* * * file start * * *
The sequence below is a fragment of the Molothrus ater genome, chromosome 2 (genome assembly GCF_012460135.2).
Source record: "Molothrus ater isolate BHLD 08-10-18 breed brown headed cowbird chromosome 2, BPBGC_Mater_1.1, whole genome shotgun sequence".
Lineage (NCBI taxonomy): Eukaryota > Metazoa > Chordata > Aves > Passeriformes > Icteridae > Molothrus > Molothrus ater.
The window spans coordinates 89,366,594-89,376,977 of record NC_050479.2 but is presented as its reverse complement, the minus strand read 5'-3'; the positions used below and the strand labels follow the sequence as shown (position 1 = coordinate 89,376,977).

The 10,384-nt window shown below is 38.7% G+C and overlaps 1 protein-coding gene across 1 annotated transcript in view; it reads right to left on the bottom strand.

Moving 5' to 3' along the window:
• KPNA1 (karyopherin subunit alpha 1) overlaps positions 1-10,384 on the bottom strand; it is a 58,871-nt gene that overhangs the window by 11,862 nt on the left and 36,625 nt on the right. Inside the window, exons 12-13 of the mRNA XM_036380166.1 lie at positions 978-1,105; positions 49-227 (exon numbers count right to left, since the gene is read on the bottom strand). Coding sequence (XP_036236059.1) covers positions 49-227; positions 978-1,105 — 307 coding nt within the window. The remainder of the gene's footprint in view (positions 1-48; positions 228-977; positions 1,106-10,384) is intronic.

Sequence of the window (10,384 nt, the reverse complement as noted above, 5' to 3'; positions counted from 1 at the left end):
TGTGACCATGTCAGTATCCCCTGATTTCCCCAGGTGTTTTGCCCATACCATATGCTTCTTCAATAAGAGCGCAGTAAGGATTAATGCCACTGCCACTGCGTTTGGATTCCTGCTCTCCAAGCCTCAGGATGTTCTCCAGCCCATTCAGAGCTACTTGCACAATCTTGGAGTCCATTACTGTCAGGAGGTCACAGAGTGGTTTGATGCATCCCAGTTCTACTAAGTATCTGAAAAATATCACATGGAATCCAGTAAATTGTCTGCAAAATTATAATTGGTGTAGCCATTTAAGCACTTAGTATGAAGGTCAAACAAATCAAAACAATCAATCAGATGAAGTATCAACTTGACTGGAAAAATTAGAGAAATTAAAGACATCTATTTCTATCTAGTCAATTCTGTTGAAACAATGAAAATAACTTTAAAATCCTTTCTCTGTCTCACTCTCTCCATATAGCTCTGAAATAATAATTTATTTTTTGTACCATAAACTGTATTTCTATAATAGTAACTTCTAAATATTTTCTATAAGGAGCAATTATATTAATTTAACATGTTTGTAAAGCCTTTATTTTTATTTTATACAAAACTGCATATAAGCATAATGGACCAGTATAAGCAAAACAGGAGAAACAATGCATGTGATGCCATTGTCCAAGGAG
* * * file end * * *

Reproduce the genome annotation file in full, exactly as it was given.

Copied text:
The sequence below is a fragment of the Molothrus ater genome, chromosome 2 (genome assembly GCF_012460135.2).
Source record: "Molothrus ater isolate BHLD 08-10-18 breed brown headed cowbird chromosome 2, BPBGC_Mater_1.1, whole genome shotgun sequence".
Lineage (NCBI taxonomy): Eukaryota > Metazoa > Chordata > Aves > Passeriformes > Icteridae > Molothrus > Molothrus ater.
The window spans coordinates 89,366,594-89,376,977 of record NC_050479.2 but is presented as its reverse complement, the minus strand read 5'-3'; the positions used below and the strand labels follow the sequence as shown (position 1 = coordinate 89,376,977).

The 10,384-nt window shown below is 38.7% G+C and overlaps 1 protein-coding gene across 1 annotated transcript in view; it reads right to left on the bottom strand.

Moving 5' to 3' along the window:
• KPNA1 (karyopherin subunit alpha 1) overlaps positions 1-10,384 on the bottom strand; it is a 58,871-nt gene that overhangs the window by 11,862 nt on the left and 36,625 nt on the right. Inside the window, exons 12-13 of the mRNA XM_036380166.1 lie at positions 978-1,105; positions 49-227 (exon numbers count right to left, since the gene is read on the bottom strand). Coding sequence (XP_036236059.1) covers positions 49-227; positions 978-1,105 — 307 coding nt within the window. The remainder of the gene's footprint in view (positions 1-48; positions 228-977; positions 1,106-10,384) is intronic.

Sequence of the window (10,384 nt, the reverse complement as noted above, 5' to 3'; positions counted from 1 at the left end):
TGTGACCATGTCAGTATCCCCTGATTTCCCCAGGTGTTTTGCCCATACCATATGCTTCTTCAATAAGAGCGCAGTAAGGATTAATGCCACTGCCACTGCGTTTGGATTCCTGCTCTCCAAGCCTCAGGATGTTCTCCAGCCCATTCAGAGCTACTTGCACAATCTTGGAGTCCATTACTGTCAGGAGGTCACAGAGTGGTTTGATGCATCCCAGTTCTACTAAGTATCTGAAAAATATCACATGGAATCCAGTAAATTGTCTGCAAAATTATAATTGGTGTAGCCATTTAAGCACTTAGTATGAAGGTCAAACAAATCAAAACAATCAATCAGATGAAGTATCAACTTGACTGGAAAAATTAGAGAAATTAAAGACATCTATTTCTATCTAGTCAATTCTGTTGAAACAATGAAAATAACTTTAAAATCCTTTCTCTGTCTCACTCTCTCCATATAGCTCTGAAATAATAATTTATTTTTTGTACCATAAACTGTATTTCTATAATAGTAACTTCTAAATATTTTCTATAAGGAGCAATTATATTAATTTAACATGTTTGTAAAGCCTTTATTTTTATTTTATACAAAACTGCATATAAGCATAATGGACCAGTATAAGCAAAACAGGAGAAACAATGCATGTGATGCCATTGTCCAAGGAG